The Tu-160 'White Swan' strategic bomber is today the pride of Russia's fleet, and arguably the most capable long range bomber ever designed. Carrying up to twelve Nuclear cruise missiles, able to fly at Mach 2.05 and with a range of up to 12,300km the bomber is both faster and better armed than any rival platforms. In its efforts to strengthen its civilian aviation industries, Russia could potentially make use of its potent military design to develop a civilian supersonic airliner based on the design of the Tu-160.
Russian President Vladimir Putin, addressing officials at the Gorbunov Aviation Factory in Kazan, southwest Russia, raised to question whether a civilian aircraft based on the Tu-160 could be a viable idea. After watching the test flight of the Pyotr Deynekin, the latest and most sophisticated variant of the Tu-160, the President observed this possibility. He recalled the USSR's induction of the Tu-144, a supersonic platform designed in response to the British-French Concorde supersonic passenger airliner. The Tu-144 was the USSR's only supersonic passenger jet, designed by the same Tupolev Design Bureau. Putin noted that the supersonic airliner was, due to its high cost, "taken out of production because airline tickets must take into consideration average salaries in the country." He noted that the situation had changed, and today "big companies have appeared which could have used this aircraft."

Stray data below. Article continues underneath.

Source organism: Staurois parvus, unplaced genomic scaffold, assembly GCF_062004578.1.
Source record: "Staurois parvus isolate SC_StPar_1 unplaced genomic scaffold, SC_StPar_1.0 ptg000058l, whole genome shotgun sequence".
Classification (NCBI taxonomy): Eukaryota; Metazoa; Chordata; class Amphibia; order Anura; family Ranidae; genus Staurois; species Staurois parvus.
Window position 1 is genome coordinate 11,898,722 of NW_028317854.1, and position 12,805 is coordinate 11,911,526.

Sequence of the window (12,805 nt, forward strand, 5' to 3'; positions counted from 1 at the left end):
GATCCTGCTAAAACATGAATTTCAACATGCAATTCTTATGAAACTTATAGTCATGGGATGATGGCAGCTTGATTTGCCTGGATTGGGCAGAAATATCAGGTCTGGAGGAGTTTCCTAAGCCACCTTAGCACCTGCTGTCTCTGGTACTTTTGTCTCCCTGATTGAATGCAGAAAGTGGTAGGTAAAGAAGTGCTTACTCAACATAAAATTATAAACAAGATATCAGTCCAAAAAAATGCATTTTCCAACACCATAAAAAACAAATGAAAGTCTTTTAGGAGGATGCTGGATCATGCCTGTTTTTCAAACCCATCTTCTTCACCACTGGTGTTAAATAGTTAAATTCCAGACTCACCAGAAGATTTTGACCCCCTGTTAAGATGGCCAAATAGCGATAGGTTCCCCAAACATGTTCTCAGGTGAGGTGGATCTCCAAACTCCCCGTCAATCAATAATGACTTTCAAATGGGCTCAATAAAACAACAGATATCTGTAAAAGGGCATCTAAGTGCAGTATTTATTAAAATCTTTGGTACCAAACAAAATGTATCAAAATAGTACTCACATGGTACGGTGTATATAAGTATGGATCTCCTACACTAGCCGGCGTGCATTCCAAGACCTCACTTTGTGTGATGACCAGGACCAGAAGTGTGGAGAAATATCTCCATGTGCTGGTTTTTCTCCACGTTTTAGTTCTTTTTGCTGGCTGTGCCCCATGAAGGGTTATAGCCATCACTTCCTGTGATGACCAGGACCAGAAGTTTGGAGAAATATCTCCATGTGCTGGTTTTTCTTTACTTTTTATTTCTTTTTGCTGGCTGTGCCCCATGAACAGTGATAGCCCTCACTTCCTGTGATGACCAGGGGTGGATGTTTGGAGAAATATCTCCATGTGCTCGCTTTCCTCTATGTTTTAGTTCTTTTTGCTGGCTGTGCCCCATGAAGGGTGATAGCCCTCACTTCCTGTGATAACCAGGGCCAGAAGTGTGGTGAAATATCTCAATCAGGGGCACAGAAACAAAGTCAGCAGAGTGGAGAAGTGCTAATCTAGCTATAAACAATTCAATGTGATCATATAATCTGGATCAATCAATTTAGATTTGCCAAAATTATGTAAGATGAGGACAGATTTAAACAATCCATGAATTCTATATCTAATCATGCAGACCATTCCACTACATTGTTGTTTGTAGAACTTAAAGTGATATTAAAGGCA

The Russian President noted that a supersonic civilian aircraft based on the White Swan's reliable design could help solve the problem of crossing the country's vast expanses. He observed that a resident of Russia's western Kaliningrad could reach New York faster than he could Vladivostok in the country's Far East. While undertaking initiatives to connect the country's extremities by rail, a supersonic airliner with regular flights would also be a considerable asset. With challenges continuing to emerge to the effective monopoly of civilian airliners held by Boeing and Airbus, American and French manufacturers, a supersonic platform could well prove effective and highly promising for long range flights. Russia's civilian aviation industries have already entered into extensive cooperation with emerging Chinese manufacturers, and should such a platform be develop it could well be as part of a joint effort and benefit from Chinese funding and expertise. The Tu-160's relatively high maintenance requirements, particularly those stemming from its swept wing design, may need to be addressed to develop a civilian variant with lower operational costs.